Considered one of the top snorkeling destination in the Maldives, Lhaviyani Atoll’s underwater world is something you don't want to miss. Located just north to Malé Atolls, it hosts some stunning and pristine snorkeling spots. From reef sharks, eagle rays and sea turtles sightings, to displays of co (...)
Some of the most stunning beaches in the world, hawksbill sea turtles laying just under the surface of the Indian Ocean, and, just before your eyes, vibrant coral reefs where angelfish and spotted eagle rays abound… La Digue and its neighboring islands (Félicité, Coco, Grande Soeur…) are full of sur (...)
Dominated by granite boulders of all shapes, seagrass meadows and coral reefs, Praslin underwater landscapes host a wide variety of marine life. Only 7 miles long, Praslin is, however, the second largest of the granite islands in the Seychelles. It offers a dozen decent snorkeling spots, most of the (...)
Denis Island and Bird Island are the northernmost islands in the Seychelles, and the only two coral cays of the granitic bank of the archipelago. On these sanctuaries islands, where tens of thousands of marine birds comes to nest each year, nature reigns. Fringed by coral reefs, Bird and Denis are t (...)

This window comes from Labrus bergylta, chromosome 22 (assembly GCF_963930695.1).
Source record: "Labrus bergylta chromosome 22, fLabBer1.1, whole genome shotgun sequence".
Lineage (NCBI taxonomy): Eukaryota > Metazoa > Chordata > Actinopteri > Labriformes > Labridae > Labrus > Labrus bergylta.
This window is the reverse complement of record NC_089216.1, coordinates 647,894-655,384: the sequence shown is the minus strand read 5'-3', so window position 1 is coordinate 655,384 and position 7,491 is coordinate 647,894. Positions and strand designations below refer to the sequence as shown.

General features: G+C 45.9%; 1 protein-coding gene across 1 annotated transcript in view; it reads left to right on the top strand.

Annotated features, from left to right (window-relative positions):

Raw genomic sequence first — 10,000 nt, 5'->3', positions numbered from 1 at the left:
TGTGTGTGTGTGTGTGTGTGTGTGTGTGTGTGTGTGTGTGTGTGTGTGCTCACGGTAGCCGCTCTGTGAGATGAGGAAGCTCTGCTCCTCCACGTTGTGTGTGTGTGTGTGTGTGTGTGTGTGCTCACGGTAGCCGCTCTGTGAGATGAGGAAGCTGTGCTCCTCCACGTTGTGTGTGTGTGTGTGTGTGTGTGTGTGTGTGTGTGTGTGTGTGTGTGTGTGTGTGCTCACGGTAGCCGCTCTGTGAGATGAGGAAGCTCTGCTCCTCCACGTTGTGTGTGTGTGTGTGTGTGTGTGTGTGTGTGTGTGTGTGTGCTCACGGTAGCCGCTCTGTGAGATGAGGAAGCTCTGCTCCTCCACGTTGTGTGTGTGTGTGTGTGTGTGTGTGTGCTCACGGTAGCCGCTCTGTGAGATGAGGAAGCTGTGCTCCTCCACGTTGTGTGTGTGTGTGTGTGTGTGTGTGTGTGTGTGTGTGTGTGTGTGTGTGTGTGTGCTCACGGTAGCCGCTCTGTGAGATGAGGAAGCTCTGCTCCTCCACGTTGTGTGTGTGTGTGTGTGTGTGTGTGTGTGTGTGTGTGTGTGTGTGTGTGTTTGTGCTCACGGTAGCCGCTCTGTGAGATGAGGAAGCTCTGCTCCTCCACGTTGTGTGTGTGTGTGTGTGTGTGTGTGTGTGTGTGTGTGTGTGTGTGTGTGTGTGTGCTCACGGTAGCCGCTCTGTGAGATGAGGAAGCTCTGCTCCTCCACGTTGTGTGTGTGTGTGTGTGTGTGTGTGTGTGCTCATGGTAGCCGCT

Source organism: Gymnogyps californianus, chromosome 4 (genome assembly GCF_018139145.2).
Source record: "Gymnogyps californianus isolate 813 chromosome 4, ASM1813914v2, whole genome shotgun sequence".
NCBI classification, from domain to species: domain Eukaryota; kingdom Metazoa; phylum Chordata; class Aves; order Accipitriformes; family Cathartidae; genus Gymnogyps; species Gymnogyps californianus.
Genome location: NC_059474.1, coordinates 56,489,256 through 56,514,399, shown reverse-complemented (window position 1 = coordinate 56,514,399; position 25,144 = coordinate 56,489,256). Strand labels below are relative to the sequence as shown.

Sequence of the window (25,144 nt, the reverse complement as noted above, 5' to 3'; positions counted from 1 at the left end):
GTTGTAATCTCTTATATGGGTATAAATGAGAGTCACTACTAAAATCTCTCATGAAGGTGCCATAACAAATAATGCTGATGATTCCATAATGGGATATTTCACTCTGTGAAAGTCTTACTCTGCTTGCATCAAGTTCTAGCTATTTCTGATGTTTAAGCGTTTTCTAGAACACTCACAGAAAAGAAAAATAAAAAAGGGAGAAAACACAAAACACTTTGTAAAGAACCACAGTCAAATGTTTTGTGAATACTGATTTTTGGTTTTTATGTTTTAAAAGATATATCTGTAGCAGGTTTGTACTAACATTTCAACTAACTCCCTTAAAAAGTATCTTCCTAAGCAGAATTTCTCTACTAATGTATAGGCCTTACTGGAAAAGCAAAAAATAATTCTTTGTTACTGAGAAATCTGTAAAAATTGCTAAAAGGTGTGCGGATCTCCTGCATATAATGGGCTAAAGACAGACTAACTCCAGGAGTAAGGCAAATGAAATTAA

Mahé is the most extensive of the granite islands in the Seychelles. The many beaches, coves and shallow lagoons scattered along its coastline make the main island a great destination for snorkeling, with dozens of spots freely accessible from the shore. Some of Mahé neighboring islands, protected b (...)
With more than 1700km of coastline along the Gulf of Oman and the Arabian Sea, Oman is filled with singular and yet undiscovered snorkeling spots. Although you will probably start by snorkeling from the shore around Muscat, you shouldn’t leave Oman without having explored some of the untouched islan (...)
Although tourist frequentation has strongly contributed to the deterioration of its coral reefs in its busiest islands, Thailand remains a world-class snorkeling destination. Its lush tropical coasts, reefs and islands offers a wide choice of snorkeling spots, in both Gulf of Thailand and the Andama (...)